Meta recently released their highly anticipated Quest 3 mixed reality headset, and we’ve given it the iFixit teardown treatment. Spoiler alert: It’s not super repairable, as you’ll see in the video below.
We’ve been taking apart VR headsets for seven years, digging into the guts of everything from the Oculus Rift CV1 to the PS VR 2. The technology has undoubtedly gotten better: The tracking is smoother, the environments are more interesting, and more and more players are jumping into the market to show us their vision of a virtual/augmented/mixed reality. But it seems like more and more often, repair is getting left off of designers’ priority lists.
And that’s why, instead of a blow-by-blow narrative of the Quest 3 teardown, I feel it’s more important that I try to explain why my company allows me to willfully destroy every electronic device I can get my hands on. To start, we need to talk about Apple and “the year of virtual reality”—a year that shaped up to be “the run-up to mixed reality.”
Apple’s highly anticipated Vision Pro mixed reality headset, which was announced in June 2023 but widely rumored to launch the same year, slipped to a Q1 2024 release schedule. This was supposedly due to production difficulties related to the manufacture of the cutting-edge micro-OLED panels.
Enter the current market leader in the virtual space: Meta. Like Apple, Meta’s CEO has long anticipated the revolutionary potential of virtual reality (VR) and mixed reality (MR) and has pumped billions of dollars into R&D to create the devices and platforms necessary to build that virtual world. Just like the iPhone elevated Apple to become the richest company in the world in eight short years, so too does Meta intend to capitalize on the VR and MR markets to achieve the same success.
Meta’s last attempt at derailing Apple’s plans to dominate this future market was with the Quest Pro. The seemingly rushed launch in October 2022 led to last-minute hardware cuts, a buggy and bland virtual environment, widespread reports of users returning their headsets, and ultimately a poor sales performance that resulted in the price of the headset being cut by a full one-third mere months after launch. Plus, it was a total nightmare to get into—absolutely terrible to repair.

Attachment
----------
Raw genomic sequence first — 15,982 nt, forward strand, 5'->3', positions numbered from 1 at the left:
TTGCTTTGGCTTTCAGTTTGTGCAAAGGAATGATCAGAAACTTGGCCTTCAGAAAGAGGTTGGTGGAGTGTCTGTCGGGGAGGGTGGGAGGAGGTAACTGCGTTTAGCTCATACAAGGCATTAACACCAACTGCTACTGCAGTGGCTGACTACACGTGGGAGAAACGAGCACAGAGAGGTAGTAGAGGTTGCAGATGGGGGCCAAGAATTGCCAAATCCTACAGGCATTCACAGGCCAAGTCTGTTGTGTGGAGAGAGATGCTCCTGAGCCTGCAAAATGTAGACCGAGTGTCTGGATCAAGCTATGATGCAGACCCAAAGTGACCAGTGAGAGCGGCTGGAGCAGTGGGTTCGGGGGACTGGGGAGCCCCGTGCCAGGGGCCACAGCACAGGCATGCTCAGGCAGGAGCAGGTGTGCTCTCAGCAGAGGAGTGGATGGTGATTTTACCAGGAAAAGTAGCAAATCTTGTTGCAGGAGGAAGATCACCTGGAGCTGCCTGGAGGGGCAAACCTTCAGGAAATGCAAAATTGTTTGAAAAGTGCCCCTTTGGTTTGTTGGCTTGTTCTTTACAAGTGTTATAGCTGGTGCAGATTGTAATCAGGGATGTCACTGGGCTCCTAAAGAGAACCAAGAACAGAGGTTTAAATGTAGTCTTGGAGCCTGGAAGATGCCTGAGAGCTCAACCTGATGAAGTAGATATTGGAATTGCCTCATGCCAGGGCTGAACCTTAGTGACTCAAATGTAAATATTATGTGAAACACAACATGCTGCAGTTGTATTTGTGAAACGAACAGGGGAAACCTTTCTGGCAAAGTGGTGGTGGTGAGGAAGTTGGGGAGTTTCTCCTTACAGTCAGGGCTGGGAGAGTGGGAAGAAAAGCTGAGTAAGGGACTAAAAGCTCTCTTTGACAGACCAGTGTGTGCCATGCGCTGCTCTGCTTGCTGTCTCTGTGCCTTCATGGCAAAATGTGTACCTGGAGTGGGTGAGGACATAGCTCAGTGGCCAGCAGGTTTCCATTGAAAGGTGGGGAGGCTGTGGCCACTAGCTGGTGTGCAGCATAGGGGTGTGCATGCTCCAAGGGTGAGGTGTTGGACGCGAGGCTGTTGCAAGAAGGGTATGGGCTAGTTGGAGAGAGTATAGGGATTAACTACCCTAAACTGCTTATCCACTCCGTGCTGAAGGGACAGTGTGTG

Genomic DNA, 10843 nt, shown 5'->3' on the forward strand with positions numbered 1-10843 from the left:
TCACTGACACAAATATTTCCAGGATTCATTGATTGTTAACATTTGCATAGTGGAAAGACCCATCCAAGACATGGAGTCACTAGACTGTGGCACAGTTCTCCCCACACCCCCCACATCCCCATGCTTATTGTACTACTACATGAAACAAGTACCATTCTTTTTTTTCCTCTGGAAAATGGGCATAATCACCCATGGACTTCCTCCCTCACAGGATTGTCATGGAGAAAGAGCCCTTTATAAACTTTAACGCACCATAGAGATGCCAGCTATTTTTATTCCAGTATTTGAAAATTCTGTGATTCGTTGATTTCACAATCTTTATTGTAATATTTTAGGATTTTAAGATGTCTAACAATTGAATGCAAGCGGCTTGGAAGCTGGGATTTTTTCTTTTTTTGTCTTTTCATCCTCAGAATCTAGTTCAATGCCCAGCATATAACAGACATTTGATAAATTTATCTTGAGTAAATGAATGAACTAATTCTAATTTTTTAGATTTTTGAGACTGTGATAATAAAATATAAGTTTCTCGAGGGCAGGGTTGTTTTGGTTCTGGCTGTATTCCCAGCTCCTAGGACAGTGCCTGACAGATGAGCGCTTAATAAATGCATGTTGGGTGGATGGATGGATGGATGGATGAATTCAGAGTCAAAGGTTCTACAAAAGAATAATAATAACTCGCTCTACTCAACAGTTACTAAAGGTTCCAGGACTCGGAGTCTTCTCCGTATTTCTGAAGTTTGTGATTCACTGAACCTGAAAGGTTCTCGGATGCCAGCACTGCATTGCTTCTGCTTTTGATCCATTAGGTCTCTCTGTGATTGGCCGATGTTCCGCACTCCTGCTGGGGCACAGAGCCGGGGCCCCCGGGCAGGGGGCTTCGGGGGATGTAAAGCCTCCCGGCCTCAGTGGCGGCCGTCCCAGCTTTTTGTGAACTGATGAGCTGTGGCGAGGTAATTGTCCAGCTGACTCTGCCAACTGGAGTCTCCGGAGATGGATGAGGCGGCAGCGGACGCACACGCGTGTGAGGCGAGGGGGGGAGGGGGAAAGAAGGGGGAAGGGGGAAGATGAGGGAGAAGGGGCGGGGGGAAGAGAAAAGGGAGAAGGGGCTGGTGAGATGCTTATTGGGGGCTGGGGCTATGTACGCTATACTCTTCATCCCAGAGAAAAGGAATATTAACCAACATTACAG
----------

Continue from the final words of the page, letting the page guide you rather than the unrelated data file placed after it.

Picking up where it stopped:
It’s fair to say that things went awry, but Meta is not done. As the battle to dominate the narrative for the next multi-trillion-dollar electronic device category heats up, we’re trying to focus attention on how those billions of devices can avoid ending up in landfills.
This requires responsible and ethical decision-making at the earliest stages of the design process. Designing for repair is difficult, and we’re trying to bring that kind of decision-making to the fore through our reporting, support of legislation, education initiatives, partnerships with other advocacy organizations, and engagement with manufacturers. But more than anything, we try to get designers’ attention by taking apart their cool new stuff with an eye to how it’ll fare when it starts to break. Which it will.
That brings us back to our Quest 3 teardown, where we found the most immediate failure was the extremely complicated procedure of replacing the lithium polymer battery pack. Lithium-based batteries are disposable, as are all rechargeable batteries, and they can wear out in as little as 2 years. Being able to economically replace them is key to a device’s useful lifespan. Replacing the battery in the Quest 3 is as difficult as it was in the Quest 2, and far more difficult than the Quest Pro (though the Quest Pro had its own major design failures).
But it’s not all bad news. Meta decided to revert to easily accessible and replaceable batteries for the controllers. The batteries won’t last as long as the high-capacity lithium-ion cells in the Quest Pro, but you also don’t have to risk breaking your controller if the battery dies. That’s a win.
By drawing attention to these design flaws, our hope is that the engineers and product designers will factor it into their next iteration so that when that “iPhone moment” does arrive, we’ll already have repairability and reusability at the forefront of the discussion.
We’re not there yet though. With a continued absence of manuals, OEM spare parts, and any sign of repairability considerations whatsoever, we’ve given the Meta Quest 3 a provisional score of 4 out of 10.